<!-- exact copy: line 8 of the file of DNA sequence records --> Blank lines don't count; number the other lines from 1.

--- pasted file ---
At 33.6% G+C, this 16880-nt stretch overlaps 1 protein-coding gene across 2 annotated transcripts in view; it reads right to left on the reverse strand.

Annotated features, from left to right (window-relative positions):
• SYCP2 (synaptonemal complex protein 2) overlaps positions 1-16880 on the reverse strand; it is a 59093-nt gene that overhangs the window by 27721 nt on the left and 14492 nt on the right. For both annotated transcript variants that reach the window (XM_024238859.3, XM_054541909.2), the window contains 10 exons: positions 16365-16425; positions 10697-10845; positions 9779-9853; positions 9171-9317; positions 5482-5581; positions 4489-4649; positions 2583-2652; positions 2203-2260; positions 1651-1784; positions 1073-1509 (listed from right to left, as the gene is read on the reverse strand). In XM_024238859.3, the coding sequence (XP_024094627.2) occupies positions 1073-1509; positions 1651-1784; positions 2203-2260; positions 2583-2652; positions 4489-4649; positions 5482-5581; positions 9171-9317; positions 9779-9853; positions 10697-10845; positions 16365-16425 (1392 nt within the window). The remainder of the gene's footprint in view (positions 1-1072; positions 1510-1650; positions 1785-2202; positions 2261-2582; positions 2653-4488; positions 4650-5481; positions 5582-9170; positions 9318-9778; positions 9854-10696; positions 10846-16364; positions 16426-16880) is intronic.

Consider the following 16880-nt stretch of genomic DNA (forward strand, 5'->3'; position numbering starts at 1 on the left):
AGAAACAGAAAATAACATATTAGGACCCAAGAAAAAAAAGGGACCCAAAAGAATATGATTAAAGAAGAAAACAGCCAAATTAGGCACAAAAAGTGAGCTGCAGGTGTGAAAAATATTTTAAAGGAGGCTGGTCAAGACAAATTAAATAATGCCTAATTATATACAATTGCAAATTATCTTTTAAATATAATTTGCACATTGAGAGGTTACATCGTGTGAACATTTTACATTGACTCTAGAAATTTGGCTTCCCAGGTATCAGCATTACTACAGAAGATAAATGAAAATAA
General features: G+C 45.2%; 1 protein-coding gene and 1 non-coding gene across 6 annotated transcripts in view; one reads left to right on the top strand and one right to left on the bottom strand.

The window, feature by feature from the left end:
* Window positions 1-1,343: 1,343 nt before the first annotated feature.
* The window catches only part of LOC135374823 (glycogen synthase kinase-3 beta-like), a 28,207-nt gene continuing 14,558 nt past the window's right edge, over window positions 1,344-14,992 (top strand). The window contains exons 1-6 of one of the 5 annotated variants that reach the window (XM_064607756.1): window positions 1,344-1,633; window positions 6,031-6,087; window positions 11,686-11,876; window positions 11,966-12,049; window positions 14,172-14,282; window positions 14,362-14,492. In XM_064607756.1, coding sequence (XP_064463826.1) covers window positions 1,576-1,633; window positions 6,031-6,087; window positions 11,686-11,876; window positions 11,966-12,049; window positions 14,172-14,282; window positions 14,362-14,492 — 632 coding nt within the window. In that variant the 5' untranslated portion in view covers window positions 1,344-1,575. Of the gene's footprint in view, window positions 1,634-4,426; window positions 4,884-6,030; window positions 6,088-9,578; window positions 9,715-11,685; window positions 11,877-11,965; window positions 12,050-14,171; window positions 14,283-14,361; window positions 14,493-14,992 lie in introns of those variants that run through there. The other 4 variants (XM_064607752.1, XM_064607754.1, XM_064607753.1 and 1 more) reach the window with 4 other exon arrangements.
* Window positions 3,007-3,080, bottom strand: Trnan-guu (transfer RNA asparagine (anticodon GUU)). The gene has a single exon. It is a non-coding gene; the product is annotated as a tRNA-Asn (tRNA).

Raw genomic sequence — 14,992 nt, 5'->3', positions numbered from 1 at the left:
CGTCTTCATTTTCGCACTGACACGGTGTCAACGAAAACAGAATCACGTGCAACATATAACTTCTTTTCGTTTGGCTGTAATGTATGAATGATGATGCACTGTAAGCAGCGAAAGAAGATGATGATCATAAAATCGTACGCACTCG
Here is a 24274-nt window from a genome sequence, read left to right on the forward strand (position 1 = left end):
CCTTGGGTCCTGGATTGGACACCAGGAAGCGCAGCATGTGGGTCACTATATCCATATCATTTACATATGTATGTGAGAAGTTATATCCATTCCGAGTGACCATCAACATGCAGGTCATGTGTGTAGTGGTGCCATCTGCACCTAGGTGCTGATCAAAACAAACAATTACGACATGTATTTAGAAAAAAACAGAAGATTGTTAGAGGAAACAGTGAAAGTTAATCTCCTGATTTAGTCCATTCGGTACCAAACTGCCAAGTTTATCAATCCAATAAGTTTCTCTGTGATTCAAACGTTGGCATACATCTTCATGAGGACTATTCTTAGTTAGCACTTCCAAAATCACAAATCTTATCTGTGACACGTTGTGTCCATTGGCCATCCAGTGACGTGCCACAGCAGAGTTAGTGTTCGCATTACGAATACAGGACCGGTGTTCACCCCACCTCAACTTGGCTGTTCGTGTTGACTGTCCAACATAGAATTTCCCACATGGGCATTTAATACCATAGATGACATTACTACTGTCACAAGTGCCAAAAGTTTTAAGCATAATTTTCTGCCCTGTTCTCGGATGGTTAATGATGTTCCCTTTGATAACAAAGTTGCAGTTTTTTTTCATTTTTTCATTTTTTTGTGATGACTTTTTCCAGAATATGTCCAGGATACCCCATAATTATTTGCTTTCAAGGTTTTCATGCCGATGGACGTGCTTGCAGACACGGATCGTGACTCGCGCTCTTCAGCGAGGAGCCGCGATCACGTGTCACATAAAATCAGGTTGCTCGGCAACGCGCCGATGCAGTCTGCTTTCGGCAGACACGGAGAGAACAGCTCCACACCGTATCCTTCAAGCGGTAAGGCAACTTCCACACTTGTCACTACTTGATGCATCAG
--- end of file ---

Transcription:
* Window positions 1-1,343: 1,343 nt before the first annotated feature.